Paid for Writing BS

Seriously. Not an April Fool’s joke. My “Sonnet from Romeo and Rosaline,” which I wrote about here, and which I thought would be hard to place, has been purchased by Bullshit Lit for their first Bullshit Anthology, whose ETA is late summer. Many thanks to Editor in Chief Veronica Bennett for her excellent taste in excrement.

Judging from some samples I have read, Veronica and team select BS of many varieties, but you can’t just throw any old BS at them and expect it to stick. It has to have a special texture or redolence. So if you have any extraordinarily fragrant piles of BS lying around, give them a try. Perhaps your BS will hit their fan.

In the meantime, tread carefully, dear readers.

Wolfpack Invitation and 2% Milk Update

Doug Smith, Gibbon wolf pack standing on snow. 1 March 2007. Wikimedia Commons. PD.

I was grateful and excited to receive an invitation from Editor David L O’Nan, of Fevers of the Mind, to become a monthly contributor. A wolf is central to the logo for the site, so he is calling us collectively, “Wolfpack Contributors.”

While I am flattered, at first one piece of writing a month seemed a tall order. Some months I don’t produce any suitable pieces, and much as I appreciate Editor O’Nan, I might not want to send him every suitable piece I do produce.

Fortunately, this anxiety intersected with the impossibility of unsubscribing from the undead yam’s emailing list. Occasionally, the spirit moves me to complete this tuber’s questionnaires so I can vent my spleen by ticking “No” when he asks me if I think he was a great president, etc. Towards the end, in the “other” category, I advise him to confess to his many crimes and go to prison for the good of the country.

As a result, I got on his mailing list and cannot unsubscribe. “You can’t get off it?” my husband asks incredulously. “Isn’t that illegal?”

My husband can be naive. (I had to explain to him why the Tea Baggers changed their name.) As if manipulating the “unsubscribe” option on his emailings would bother a grifting, multiply alleged serial rapist turned twice-impeached wannabe dictator whose biggest achievement in office was kidnapping children and putting them in camps, or undermining our democracy, or maybe weakening NATO and emboldening Putin, or mismanaging the pandemic–oh heck. So many achievements to choose from!

We can now add one more to the list: he has become my muse. Fresh off my can poem series, I was wondering if something similar might be in my poetic future, and I was drawn to the yam’s unique rhetorical ad style. The grandiose statements, combined with a smarmy hectoring, present rich opportunities. Suffice to say, I have plenty of material now, which I look forward to sharing.

Meanwhile, at 2% Milk . . .

Curators Nic, Lilly, and Reed have sent us the art they plan to post. I took a peek at work by musical artist Ha Vay, and I am amazed and bewildered. At my advanced age, after being a confirmed nerd my entire life, have I been asked to play with the cool kids?! Stay tuned.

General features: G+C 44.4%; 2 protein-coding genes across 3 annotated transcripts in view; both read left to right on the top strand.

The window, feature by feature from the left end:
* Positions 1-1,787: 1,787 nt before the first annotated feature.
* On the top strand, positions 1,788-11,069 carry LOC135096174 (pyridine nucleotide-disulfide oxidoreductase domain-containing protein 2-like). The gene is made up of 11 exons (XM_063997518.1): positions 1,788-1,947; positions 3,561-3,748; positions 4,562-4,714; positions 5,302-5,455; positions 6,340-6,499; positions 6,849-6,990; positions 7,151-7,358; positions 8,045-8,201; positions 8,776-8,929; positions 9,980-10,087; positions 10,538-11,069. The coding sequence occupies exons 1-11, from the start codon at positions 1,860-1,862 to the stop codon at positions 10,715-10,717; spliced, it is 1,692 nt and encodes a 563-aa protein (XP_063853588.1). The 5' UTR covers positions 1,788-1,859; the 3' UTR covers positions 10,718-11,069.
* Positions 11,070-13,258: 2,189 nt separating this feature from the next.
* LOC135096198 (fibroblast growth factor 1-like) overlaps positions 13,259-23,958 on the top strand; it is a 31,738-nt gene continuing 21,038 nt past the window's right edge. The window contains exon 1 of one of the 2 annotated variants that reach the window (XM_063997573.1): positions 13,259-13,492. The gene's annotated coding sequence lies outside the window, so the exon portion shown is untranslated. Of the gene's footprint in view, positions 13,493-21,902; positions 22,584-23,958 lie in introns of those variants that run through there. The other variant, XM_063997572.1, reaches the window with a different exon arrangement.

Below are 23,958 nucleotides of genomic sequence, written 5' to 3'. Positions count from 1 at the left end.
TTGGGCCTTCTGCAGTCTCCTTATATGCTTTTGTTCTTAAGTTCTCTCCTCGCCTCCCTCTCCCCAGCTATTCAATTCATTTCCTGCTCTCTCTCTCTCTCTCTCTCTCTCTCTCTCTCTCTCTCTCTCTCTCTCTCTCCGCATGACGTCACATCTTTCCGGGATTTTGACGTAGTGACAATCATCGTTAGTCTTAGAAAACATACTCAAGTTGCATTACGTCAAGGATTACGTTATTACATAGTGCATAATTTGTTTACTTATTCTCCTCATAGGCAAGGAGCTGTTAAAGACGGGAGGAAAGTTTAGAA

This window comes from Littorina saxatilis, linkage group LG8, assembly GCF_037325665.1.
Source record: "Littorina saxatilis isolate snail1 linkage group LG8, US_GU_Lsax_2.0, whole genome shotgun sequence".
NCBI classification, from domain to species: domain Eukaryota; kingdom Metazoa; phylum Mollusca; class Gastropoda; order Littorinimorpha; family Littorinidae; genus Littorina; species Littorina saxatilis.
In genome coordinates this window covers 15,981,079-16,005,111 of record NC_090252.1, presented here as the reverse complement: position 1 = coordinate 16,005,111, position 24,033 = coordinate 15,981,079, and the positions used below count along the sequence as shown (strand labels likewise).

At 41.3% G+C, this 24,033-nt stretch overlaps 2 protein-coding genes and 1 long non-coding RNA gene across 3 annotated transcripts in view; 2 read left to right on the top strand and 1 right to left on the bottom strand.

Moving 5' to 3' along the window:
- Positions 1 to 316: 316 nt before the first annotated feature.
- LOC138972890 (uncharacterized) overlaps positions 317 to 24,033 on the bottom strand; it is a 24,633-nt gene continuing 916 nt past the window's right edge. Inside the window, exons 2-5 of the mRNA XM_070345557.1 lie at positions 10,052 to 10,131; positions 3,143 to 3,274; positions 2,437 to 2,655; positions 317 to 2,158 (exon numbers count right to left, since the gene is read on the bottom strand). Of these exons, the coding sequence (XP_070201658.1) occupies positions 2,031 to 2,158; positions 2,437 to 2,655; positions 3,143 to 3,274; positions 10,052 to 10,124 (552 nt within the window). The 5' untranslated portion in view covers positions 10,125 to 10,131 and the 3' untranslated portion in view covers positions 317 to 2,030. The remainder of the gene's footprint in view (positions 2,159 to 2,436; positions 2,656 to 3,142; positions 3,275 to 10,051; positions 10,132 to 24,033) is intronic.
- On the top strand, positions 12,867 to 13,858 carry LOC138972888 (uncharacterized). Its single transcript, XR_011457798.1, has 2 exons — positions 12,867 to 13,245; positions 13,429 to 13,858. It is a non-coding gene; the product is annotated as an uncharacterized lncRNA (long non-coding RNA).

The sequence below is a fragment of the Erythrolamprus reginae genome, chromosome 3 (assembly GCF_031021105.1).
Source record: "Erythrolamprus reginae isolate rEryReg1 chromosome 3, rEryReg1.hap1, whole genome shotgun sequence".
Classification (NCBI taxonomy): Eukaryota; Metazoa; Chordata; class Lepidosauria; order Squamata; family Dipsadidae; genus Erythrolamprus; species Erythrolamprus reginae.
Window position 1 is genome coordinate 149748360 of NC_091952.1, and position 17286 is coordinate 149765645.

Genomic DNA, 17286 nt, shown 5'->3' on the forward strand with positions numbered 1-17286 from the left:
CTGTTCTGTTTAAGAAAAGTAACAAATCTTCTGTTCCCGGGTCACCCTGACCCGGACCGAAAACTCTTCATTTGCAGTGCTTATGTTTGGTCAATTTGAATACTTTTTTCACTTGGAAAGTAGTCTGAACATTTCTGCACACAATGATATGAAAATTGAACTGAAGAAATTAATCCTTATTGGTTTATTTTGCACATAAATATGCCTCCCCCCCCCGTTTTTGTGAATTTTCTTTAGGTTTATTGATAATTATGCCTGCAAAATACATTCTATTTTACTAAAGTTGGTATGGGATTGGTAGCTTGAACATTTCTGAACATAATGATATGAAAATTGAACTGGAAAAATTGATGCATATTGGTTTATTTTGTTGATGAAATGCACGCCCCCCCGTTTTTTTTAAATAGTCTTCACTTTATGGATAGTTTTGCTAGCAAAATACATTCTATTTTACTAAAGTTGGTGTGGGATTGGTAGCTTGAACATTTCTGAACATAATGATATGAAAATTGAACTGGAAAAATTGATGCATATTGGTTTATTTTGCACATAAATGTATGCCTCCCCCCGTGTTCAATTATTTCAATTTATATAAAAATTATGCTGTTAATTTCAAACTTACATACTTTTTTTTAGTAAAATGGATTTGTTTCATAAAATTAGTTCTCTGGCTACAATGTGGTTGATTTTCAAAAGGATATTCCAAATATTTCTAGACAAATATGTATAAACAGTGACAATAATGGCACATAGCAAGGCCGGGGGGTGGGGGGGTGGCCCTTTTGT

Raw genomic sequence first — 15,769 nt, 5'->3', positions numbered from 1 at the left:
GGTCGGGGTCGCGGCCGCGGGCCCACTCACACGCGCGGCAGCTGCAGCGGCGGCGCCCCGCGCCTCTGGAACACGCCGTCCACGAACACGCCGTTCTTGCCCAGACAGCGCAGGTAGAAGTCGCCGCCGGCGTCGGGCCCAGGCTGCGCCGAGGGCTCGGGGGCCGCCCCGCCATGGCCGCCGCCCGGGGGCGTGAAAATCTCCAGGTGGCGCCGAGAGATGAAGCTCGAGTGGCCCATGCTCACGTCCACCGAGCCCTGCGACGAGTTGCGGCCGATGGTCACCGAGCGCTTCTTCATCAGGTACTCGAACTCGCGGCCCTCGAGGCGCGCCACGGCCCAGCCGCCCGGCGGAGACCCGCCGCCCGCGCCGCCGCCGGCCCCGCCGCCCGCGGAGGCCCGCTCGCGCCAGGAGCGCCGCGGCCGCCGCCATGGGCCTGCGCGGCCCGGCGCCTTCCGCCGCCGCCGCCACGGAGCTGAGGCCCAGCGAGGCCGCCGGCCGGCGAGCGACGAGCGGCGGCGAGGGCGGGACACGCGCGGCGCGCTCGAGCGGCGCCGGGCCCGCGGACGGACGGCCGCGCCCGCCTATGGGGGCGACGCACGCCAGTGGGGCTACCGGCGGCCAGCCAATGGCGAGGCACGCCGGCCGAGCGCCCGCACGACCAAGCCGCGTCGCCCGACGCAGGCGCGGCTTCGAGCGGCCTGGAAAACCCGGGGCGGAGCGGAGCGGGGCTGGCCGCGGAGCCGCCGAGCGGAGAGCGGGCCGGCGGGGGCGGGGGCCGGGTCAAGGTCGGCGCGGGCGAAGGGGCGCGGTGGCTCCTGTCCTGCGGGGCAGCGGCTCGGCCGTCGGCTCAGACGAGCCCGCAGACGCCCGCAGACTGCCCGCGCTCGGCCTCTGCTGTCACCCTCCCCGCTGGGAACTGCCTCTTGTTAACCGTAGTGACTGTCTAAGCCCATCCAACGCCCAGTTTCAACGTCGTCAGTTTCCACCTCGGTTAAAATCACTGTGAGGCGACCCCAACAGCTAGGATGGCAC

Poem on Elephants Accepted by Grand Little Things

Me with an elephant at Glen Afric Lodge. Taken by our guide, Tim Smith. Summer, 2019.

Some inspiring experiences, like my early-morning kayaking on Lady Bird Lake, readily suggest a poem. Others, like my visit to the Grand Canyon, or my trip to an elephant sanctuary outside of Johannesburg, are so awe-inspiring that I feel unequal to capturing them. With the Grand Canyon, I ultimately wrote a sequence of three extremely simple three-line poems which are currently out and about, so I’ll probably be discussing them later here. For the elephants, I similarly wrote a short rhyming poem suitable for children or adults.

I don’t exactly feel that I failed. It seemed inappropriate to compete with the reality in grandeur and sublimity. No doubt a better writer could do it, but in both cases what I sought to convey was the way the rocks and the elephants, respectively, did not respond to my human desire to connect with them. This feeling of distance was paradoxically central to my experience of the sublime in both encounters.

But whereas short, quirky nature poems should find a home somewhere, short, quirky, rhyming poems about nature, especially ones likely to appeal to children, are much harder to place. I don’t usually write rhyming poems, and the only reason I wrote this one was that the editor of Prime Number Magazine invented a poetic form involving prime numbers of syllables and rhyming lines, and they sponsored a contest for such poems.

My poem about the elephants didn’t go anywhere, and I have since re-lineated it because I don’t believe my attempt to execute the correct prime number of syllables was convincing. Nevertheless, I think the poem conveys my experience in a charming way, and I’m grateful to the editors of Grand Little Things for finding merit in it.

I would end with something unequivocally bright, but that seems inappropriate as we teeter on the brink of World War III and climate apocalypse. Here’s a compromise: